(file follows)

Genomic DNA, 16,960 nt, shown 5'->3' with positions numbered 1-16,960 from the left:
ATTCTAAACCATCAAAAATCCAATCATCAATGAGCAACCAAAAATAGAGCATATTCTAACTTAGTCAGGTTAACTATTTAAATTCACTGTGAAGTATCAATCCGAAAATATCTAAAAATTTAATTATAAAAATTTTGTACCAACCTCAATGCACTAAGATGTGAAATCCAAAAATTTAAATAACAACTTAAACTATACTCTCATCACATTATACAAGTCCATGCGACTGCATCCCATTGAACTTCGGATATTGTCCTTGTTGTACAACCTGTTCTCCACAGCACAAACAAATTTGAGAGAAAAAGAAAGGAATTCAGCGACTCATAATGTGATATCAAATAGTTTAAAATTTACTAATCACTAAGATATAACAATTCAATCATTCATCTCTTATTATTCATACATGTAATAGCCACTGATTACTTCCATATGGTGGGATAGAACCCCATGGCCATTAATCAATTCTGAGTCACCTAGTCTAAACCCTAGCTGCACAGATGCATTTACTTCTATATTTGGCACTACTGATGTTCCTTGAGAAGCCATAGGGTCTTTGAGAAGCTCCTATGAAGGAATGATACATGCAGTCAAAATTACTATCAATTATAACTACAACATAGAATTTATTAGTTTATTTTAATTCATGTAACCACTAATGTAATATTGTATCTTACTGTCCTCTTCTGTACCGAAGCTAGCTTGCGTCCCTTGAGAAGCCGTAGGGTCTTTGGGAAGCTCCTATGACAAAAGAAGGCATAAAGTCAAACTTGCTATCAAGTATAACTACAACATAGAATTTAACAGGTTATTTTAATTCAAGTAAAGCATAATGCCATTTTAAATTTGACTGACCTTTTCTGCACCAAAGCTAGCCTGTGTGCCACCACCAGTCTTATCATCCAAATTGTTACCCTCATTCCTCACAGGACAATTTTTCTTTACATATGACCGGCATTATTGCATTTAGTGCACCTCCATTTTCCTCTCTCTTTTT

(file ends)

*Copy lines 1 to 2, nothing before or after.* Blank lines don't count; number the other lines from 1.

Genomic DNA, 16,960 nt, shown 5'->3' with positions numbered 1-16,960 from the left:
ATTCTAAACCATCAAAAATCCAATCATCAATGAGCAACCAAAAATAGAGCATATTCTAACTTAGTCAGGTTAACTATTTAAATTCACTGTGAAGTATCAATCCGAAAATATCTAAAAATTTAATTATAAAAATTTTGTACCAACCTCAATGCACTAAGATGTGAAATCCAAAAATTTAAATAACAACTTAAACTATACTCTCATCACATTATACAAGTCCATGCGACTGCATCCCATTGAACTTCGGATATTGTCCTTGTTGTACAACCTGTTCTCCACAGCACAAACAAATTTGAGAGAAAAAGAAAGGAATTCAGCGACTCATAATGTGATATCAAATAGTTTAAAATTTACTAATCACTAAGATATAACAATTCAATCATTCATCTCTTATTATTCATACATGTAATAGCCACTGATTACTTCCATATGGTGGGATAGAACCCCATGGCCATTAATCAATTCTGAGTCACCTAGTCTAAACCCTAGCTGCACAGATGCATTTACTTCTATATTTGGCACTACTGATGTTCCTTGAGAAGCCATAGGGTCTTTGAGAAGCTCCTATGAAGGAATGATACATGCAGTCAAAATTACTATCAATTATAACTACAACATAGAATTTATTAGTTTATTTTAATTCATGTAACCACTAATGTAATATTGTATCTTACTGTCCTCTTCTGTACCGAAGCTAGCTTGCGTCCCTTGAGAAGCCGTAGGGTCTTTGGGAAGCTCCTATGACAAAAGAAGGCATAAAGTCAAACTTGCTATCAAGTATAACTACAACATAGAATTTAACAGGTTATTTTAATTCAAGTAAAGCATAATGCCATTTTAAATTTGACTGACCTTTTCTGCACCAAAGCTAGCCTGTGTGCCACCACCAGTCTTATCATCCAAATTGTTACCCTCATTCCTCACAGGACAATTTTTCTTTACATATGACCGGCATTATTGCATTTAGTGCACCTCCATTTTCCTCTCTCTTTTT